RALEIGH — Time will tell whether there’s some yet unknown backstory or whether as described on the floor of the N.C. House, a compromise worked out on a controversial government reorganization bill suffered a fatal technical flaw.
Regardless of the reasons, the compromise on Senate Bill 10, which was closely watched by environmental groups because it would have shaken up key state oversight commissions, was rejected by the House yesterday 116-0 and its fate for now is uncertain.
The unusual outcome for a conference report came after House sponsors said they had mistakenly signed off on language eliminating some administrative judges that also would eliminate the jobs of two new McCrory Administration appointees. Both Republican and Democratic leaders called for a vote against the bill.
After the vote, House Speaker Thom Tillis, R-Mecklenburg, said that the bill would not come back during the session, but when pressed by members on what would happen to it, Tillis noted that he has the option of attempting further negotiations with the N.C. Senate aimed at another compromise. But Senate leaders said late yesterday that they were not inclined to renegotiate.
For now environmental advocates are breathing a little easier.
“We’re pleased it’s not moving forward at this time,” said Mary Maclean Asbill of the Southern Environmental Law Center.
There was plenty to worry about in the bill, she said.
The compromise was worked out behind closed doors by a conference committee after the two legislative chambers passed different versions of the bill. The committee version would have immediately ended the terms of all 13 members of the state’s Environmental Management Commission and set up a new 15 member commission with nine seats appointed by the governor and three each by the House and Senate.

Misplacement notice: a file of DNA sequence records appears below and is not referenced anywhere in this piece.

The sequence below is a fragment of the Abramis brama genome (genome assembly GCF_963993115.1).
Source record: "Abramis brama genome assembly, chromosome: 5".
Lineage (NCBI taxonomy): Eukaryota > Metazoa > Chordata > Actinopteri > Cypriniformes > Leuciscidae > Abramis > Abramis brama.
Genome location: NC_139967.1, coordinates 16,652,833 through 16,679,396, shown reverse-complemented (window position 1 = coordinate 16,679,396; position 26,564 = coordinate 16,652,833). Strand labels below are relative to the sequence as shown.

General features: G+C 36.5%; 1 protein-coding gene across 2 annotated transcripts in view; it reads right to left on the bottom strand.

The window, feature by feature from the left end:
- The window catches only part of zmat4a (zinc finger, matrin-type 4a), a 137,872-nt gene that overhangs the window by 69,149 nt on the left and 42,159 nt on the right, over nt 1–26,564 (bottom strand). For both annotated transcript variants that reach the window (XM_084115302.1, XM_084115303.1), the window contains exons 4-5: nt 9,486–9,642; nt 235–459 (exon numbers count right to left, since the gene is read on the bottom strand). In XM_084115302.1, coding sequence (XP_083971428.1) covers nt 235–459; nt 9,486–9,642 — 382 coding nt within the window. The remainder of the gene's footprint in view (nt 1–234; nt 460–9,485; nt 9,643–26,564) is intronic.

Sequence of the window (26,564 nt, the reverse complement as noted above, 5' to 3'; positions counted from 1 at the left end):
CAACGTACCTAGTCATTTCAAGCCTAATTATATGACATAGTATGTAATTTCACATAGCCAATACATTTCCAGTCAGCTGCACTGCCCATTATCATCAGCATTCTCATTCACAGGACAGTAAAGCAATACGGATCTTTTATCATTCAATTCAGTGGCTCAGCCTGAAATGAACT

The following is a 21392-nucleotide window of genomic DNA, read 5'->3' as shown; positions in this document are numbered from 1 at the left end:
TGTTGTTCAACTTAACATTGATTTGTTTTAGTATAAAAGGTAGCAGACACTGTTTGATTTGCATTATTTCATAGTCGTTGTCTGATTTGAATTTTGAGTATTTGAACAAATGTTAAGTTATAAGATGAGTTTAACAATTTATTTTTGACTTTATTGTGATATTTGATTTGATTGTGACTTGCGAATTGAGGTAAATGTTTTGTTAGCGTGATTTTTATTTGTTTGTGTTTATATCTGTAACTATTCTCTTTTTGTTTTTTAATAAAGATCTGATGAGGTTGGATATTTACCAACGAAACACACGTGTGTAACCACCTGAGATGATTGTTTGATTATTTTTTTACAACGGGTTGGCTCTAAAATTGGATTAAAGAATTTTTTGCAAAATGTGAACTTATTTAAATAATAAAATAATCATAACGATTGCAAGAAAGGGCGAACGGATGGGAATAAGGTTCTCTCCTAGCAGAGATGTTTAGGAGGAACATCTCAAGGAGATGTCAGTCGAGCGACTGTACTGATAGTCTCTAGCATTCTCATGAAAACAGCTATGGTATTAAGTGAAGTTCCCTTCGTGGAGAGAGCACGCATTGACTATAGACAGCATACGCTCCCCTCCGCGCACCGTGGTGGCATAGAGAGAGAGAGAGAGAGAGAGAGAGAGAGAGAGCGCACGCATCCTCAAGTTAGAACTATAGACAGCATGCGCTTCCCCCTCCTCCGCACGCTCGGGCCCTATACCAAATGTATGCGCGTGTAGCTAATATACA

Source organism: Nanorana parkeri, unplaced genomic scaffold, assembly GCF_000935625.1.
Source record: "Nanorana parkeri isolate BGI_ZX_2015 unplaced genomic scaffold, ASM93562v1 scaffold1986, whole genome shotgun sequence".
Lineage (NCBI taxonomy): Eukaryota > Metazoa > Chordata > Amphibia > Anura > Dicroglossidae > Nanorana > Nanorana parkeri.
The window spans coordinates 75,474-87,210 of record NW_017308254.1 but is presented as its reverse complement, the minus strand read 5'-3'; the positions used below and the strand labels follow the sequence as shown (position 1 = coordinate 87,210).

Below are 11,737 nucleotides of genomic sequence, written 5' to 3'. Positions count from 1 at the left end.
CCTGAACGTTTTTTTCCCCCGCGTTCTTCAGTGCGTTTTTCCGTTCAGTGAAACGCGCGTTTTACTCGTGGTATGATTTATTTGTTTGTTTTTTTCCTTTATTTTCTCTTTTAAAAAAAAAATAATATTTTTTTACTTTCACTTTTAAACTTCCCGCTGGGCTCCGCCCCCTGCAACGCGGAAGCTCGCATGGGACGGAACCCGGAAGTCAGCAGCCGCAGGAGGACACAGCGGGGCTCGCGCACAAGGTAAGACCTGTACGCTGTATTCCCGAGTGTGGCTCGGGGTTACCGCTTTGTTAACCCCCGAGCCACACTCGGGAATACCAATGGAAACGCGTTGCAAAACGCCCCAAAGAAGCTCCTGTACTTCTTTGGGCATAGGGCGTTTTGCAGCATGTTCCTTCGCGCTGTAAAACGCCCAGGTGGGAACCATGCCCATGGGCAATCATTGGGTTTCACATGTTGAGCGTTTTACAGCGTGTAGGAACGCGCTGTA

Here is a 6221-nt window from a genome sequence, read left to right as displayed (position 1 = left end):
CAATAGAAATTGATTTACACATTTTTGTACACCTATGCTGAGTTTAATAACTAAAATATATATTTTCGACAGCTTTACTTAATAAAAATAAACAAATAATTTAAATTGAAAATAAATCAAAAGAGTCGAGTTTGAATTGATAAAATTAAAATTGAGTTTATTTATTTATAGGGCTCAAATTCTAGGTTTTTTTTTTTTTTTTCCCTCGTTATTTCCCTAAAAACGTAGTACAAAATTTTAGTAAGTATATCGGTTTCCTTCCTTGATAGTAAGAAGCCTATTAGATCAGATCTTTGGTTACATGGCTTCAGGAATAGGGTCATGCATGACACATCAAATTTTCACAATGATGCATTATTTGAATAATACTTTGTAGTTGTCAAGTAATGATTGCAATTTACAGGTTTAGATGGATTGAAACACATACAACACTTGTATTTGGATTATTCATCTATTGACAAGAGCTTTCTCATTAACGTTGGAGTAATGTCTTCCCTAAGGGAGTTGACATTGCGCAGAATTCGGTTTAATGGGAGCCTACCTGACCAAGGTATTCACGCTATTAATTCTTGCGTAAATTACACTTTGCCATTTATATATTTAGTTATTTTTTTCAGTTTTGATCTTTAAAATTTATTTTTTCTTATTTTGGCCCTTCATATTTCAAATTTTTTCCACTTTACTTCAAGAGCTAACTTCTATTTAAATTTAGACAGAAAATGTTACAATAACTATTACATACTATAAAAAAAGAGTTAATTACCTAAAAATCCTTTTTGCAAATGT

The conference report, which was passed earlier in the day by the Senate, included a House backed plan for a slower rate of change at the N.C. Coastal Resources Commission. The conference report reduces the size of the commission from 15 to 13 and all but four seats would turn over on June 30. The Coastal Resources Advisory Council would be reduced from 45 to 20 members and areas of specific expertise would be eliminated. Members would be required to either reside or own real property to qualify for both boards.
An earlier version of the bill would have ended the terms of all currently serving members on June 30, but House members, including Rep. Rick Catlin, R-New Hanover, objected saying the CRC needed to retain institutional expertise. Catlin said before the vote yesterday that he was pleased the conference committee had maintained the House’s position on the CRC.
Another new addition in the conference report was specific language on climate change that echoed last year’s controversial sea-level rise legislation. The new mandate, tucked into a portion of the bill that ends an already dormant legislative commission on climate change, would have barred any state agency from spending money “for the development, promotion, dissemination, or implementation of a statewide climate change action plan or adaptation strategy” unless first approved by the legislature.
Molly Diggins, state director of the N.C. Sierra Club, said it’s hard to tell what will happen next. Portions of the bill could end up in other legislation or a new compromise could be worked out, she said. But with the clock ticking and appointments to some of the boards and commissions due near the end of the session, the window is closing.
“The more time passes, the harder it is to justify cleaning house,” Diggins said.